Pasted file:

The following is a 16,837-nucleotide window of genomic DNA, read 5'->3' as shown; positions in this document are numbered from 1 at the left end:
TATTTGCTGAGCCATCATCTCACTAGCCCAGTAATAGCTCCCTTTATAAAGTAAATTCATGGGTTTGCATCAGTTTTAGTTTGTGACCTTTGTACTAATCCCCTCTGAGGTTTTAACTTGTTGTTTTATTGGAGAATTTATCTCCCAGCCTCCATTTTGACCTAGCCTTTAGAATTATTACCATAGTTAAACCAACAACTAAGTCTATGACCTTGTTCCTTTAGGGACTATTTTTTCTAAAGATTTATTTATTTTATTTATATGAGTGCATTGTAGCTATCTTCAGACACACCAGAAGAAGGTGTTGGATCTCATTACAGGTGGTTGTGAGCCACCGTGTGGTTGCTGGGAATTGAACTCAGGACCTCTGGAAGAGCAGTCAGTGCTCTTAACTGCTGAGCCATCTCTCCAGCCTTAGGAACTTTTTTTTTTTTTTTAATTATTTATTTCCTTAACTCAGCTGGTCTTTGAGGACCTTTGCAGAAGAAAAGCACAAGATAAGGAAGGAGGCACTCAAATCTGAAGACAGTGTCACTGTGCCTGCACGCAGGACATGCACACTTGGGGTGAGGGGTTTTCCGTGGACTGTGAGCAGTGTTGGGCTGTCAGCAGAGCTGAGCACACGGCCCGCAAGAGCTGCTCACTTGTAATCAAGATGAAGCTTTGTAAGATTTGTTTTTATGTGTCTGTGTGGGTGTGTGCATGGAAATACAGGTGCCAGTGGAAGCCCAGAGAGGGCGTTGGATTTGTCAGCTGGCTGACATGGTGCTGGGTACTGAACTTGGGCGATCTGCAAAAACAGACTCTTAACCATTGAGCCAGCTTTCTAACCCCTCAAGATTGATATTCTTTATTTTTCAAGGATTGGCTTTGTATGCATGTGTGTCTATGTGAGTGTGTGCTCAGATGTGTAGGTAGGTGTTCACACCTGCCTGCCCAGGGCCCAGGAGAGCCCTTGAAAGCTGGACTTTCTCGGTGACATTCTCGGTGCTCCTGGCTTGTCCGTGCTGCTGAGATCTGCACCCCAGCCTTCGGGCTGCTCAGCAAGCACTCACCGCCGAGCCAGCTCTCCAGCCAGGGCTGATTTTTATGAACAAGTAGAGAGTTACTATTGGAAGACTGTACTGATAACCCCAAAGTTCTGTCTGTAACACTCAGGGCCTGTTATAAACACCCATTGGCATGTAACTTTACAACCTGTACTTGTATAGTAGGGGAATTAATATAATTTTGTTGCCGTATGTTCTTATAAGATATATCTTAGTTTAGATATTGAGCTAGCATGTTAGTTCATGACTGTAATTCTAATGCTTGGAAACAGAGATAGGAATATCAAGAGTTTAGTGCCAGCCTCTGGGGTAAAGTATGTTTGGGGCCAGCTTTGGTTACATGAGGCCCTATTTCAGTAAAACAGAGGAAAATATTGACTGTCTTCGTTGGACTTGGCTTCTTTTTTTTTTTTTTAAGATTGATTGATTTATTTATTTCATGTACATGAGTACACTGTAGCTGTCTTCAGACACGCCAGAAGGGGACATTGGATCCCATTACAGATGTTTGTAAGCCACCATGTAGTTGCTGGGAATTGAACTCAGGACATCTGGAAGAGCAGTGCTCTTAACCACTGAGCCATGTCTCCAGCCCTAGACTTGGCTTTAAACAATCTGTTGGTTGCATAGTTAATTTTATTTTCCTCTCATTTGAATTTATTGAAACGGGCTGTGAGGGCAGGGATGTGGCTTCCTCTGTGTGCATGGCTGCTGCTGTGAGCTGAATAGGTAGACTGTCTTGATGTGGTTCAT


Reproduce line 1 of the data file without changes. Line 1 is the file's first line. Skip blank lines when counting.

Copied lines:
The following is a 16,837-nucleotide window of genomic DNA, read 5'->3' as shown; positions in this document are numbered from 1 at the left end: